Picture the Dead by Adele Griffin & Lisa Brown

Picture the Dead explores the aftermath of war through the eyes of  Jennie Lovell, a teenaged Bostonian who has seen both her brother and the cousin to whom she was engaged, killed in the Civil War. Quinn, the twin cousin who returns, has never been her favorite in the family. However, he holds his own sinister appeal and may be her best chance at a life as more than a poor relation on her way to being one of the household servants. After a ghostly manifestation on a family visit to a spiritualist, Jennie tries to figure out her place in the family now that her fiancee has been killed. She also experiences strange incidents in the household that seem to be sending her a messages that she must decipher before it is too late.

This short novel is full of history and mystery with its myriad cartoon drawings of what were real pictures and letters from the time. I amused myself by turning the book sideways and back, trying to read every scrap of letter and searching for clues to the mystery transpiring. The most intriguing part of the book was not the gothic mystery but the hints and the overtones of real horrors that took place at the Andersonville Prison in Georgia, and the ways that might play into Quinn’s furtiveness and general odd behavior. The absence of Jennie’s fiancee, made it hard to feel or get a sense for the love that they shared, so I wasn’t fully invested in Jennie’s feelings of loss, but I did sympathize with the precarious position she was placed in after his death.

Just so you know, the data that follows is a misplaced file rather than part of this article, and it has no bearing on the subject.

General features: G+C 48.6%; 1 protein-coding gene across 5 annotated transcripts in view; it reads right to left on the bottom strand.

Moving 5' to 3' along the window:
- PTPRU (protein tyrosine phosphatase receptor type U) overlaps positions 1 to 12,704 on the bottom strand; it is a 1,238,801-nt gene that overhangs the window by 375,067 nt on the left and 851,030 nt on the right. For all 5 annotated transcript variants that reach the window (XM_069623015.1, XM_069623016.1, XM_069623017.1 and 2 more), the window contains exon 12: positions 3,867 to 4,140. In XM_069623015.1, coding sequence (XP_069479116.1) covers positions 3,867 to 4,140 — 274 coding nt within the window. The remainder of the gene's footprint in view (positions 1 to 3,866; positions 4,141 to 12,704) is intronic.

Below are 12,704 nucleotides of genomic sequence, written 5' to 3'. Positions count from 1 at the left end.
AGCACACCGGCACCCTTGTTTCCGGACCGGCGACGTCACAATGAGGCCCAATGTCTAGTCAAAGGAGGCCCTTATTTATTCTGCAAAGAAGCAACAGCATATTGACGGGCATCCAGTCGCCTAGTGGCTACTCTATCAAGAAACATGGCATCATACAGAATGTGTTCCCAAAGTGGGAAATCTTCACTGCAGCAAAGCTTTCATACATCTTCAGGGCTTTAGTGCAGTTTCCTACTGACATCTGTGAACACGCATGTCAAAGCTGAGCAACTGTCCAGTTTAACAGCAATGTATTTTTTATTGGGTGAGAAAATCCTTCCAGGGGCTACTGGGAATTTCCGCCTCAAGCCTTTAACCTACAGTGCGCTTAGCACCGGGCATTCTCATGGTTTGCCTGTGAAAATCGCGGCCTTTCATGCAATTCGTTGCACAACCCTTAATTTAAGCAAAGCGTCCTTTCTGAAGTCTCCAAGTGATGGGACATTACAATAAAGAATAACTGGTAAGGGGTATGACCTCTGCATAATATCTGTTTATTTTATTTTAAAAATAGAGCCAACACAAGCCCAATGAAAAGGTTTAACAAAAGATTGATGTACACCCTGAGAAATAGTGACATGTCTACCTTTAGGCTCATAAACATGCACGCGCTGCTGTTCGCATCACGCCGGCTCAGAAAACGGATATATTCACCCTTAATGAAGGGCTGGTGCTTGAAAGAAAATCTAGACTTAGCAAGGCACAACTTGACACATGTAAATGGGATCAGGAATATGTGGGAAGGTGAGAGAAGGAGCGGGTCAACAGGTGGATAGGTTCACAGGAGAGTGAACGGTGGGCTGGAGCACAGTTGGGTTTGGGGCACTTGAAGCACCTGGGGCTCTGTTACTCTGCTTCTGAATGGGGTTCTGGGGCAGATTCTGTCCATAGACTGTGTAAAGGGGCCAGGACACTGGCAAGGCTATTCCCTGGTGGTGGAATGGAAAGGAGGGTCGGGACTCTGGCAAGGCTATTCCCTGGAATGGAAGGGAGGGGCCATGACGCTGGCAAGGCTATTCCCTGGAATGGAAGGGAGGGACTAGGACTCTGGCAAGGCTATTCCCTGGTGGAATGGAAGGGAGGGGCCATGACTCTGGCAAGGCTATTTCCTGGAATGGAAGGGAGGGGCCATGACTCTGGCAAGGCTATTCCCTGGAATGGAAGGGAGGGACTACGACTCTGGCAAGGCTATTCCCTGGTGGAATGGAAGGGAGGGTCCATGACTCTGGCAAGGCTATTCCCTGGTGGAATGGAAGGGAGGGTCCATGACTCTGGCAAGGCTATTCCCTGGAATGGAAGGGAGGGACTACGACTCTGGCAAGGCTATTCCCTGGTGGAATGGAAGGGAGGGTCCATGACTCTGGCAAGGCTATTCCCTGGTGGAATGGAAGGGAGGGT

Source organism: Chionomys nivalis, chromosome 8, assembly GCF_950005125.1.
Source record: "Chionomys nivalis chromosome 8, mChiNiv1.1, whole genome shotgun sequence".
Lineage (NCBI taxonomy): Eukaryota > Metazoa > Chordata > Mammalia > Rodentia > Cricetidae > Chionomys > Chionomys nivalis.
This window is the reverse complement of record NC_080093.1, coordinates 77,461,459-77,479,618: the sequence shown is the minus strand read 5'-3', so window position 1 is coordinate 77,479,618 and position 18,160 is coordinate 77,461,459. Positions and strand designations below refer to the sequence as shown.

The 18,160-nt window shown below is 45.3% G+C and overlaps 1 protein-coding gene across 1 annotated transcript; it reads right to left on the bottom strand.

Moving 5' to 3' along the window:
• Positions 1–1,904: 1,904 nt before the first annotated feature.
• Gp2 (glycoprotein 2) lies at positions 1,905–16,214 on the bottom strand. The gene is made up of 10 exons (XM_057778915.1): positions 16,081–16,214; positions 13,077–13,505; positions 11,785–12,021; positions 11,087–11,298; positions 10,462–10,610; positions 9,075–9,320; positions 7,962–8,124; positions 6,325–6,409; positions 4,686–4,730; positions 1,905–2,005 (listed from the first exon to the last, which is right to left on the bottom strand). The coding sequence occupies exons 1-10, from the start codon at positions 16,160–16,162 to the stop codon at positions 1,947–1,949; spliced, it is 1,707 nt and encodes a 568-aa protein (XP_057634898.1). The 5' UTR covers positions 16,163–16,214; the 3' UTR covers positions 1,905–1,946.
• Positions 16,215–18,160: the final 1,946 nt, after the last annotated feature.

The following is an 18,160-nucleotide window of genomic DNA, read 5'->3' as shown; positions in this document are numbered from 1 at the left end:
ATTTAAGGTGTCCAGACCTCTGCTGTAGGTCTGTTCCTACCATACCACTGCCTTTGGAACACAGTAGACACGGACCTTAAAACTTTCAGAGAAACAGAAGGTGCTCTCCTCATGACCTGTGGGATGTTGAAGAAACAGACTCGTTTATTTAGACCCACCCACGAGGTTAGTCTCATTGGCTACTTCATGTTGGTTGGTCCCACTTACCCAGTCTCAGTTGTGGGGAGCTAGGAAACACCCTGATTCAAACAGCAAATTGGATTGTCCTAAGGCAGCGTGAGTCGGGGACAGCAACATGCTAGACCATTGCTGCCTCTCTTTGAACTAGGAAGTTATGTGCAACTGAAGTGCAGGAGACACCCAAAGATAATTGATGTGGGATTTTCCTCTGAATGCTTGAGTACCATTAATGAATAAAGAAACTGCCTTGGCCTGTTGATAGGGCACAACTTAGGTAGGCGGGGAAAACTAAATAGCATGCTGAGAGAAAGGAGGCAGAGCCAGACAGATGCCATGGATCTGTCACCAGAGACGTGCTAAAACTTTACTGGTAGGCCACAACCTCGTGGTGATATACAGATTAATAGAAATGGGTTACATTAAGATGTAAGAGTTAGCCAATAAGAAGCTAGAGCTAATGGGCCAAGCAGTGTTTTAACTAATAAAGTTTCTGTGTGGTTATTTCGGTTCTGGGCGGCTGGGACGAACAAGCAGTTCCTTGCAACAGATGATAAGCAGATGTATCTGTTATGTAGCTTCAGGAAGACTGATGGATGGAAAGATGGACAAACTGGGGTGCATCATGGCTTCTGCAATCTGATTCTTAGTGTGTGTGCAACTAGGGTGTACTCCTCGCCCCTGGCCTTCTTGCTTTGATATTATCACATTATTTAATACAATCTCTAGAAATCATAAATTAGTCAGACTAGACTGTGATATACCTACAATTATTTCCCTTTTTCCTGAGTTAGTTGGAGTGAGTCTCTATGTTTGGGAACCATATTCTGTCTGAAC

Picture the Dead is an entertaining illustrated novel. It can easily be enjoyed over the course of an afternoon. While Jennie’s love story fell a little flat and didn’t touch me deeply, I was intrigued by the exploration of the burgeoning spiritualist movement, the birth of photography, the effects of war on family and the narrow roles occupied by women at the time. While I’m not entirely sure that there were enough clues to solve the puzzle presented in the story, that certainly didn’t stop me from hunting through both pictures and narrative to try to figure it out.

Leave a Reply